State to inspect produce farms in next few years

By Gay Griesbach - Special to Conley Media

Aug. 20, 2019

WEST BEND — An extra measure of safety is being added to Wisconsin produce farms but for many growers, several of the commonsense precautions are already in play.

The federal Produce Safety Rule establishes minimum standards for the safe growing, harvesting, packing and holding of fruits and vegetables to reduce the risk of microbial contamination.

“Our ultimate goal is to raise food safety awareness with our Wisconsin growers,” state Department of Agriculture, Trade and Consumer Protection Outreach and Compliance Specialist Mike Mosher said. “Fortunately, we already have a community well-versed in food safety standards and practices. Wisconsin has a good reputation when it comes to food safety.”

Wisconsin ranks 11th in the nation in number of produce farms and second in number of organic produce farms.

The DATCP is hoping to complete approximately 70 inspections on farms that gross over $500,000 in annual food sales that grow apples, carrots, onions and other produce that people typically eat raw.

University of Wisconsin-Extension Produce Safety Lead Kristin Krokowski said many of the farms that have already been inspected were Amish or Plain Faith growers in western Wisconsin that sell to places like Whole Foods and Organic Valley.

A few hundred businesses with food sales between $250,000 and $500,000 will have to comply with rules for next year’s growing season and Mosher expects between 1,500 and 2,200 inspections will be performed on farms that have between $25,000 and $250,000 gross food sales in 2021.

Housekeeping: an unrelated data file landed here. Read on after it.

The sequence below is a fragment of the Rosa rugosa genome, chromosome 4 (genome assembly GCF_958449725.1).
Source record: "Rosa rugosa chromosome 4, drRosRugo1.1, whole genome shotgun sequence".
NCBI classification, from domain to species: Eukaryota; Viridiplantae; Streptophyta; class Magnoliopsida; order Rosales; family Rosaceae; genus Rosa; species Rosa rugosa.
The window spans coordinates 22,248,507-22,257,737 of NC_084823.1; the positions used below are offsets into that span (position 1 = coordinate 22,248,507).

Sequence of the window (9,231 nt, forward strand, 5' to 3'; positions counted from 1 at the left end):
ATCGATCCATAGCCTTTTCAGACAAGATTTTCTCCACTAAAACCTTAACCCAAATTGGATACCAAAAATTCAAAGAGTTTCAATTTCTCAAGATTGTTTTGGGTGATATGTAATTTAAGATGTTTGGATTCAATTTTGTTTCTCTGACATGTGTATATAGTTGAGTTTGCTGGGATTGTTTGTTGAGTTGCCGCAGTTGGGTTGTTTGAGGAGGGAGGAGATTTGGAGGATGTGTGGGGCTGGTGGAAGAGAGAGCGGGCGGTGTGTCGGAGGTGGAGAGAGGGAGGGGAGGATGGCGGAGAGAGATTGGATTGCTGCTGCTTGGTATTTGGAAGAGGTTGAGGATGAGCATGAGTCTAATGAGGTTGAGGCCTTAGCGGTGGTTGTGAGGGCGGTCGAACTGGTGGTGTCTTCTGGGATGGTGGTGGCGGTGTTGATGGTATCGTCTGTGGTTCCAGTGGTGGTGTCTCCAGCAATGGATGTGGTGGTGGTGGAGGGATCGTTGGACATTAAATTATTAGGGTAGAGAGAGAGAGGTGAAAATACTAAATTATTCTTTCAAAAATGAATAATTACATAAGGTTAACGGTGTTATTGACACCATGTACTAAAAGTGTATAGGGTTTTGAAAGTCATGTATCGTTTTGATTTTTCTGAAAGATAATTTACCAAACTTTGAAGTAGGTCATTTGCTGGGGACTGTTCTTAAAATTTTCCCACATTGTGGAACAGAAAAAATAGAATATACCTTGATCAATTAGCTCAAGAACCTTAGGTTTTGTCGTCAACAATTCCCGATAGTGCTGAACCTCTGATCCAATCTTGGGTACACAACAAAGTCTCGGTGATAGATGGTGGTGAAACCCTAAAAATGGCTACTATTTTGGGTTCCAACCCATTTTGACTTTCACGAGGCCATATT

Six areas covered in the Produce Safety Rule are water, soil, sprouts, animals, worker health, hygiene and training, and equipment, tools and buildings.

DATCP staff, supported by local UW-Extension representatives, offer no-cost onsite readiness reviews where farmers can find out what they are doing right and what they need to work on before a formal inspection.

Mosher said the DATCP is taking an “education before legislation” route, teaching growers about the rule and common sense steps they can take to comply.

“Our goal is not to put anybody out of business,” Krokowski said.

The readiness review consists of a walk-through and questions about the operation. Notes are taken but all paperwork is given to the grower and no official record is made.

In most cases, farms already comply with most parts of the law and just need to keep more detailed records of current practices, Mosher said.

Krokowski said farms that participate in readiness reviews are low on the list for inspections.

“We’ve been on the farm and know what is going on already,” she said.

On-farm reviews started last year and have continued, with individual growers requesting the service on an almost-daily basis since May or June.

“What we find most of the time is that growers are relieved. Once they have a review they find it’s not as great a burden on their operation that they had feared,” Mosher said.

Mosher said they are taking a soft approach toward implementation in order to give growers as much time as possible to prepare.

He said even after an inspection begins, if things are looking rough for the grower inspectors will switch the visit to an on-site review.

There are also grower training sessions available.

Mosher says the produce safety team, in collaboration with the UW-Extension, has sponsored more than 20 Food and Drug Administration- approved review sessions at regional locations throughout the state.

Two sessions will be held August 22 at Bushel and a Peck Orchard and Market in Chippewa Falls and September 19 at Sully’s Produce near Sturgeon Bay.

Mosher said they are working on holding similar training in southeastern Wisconsin.

Local growers are encouraged to stop by the open reviews.

More information or registration for public on-site reviews can be found online at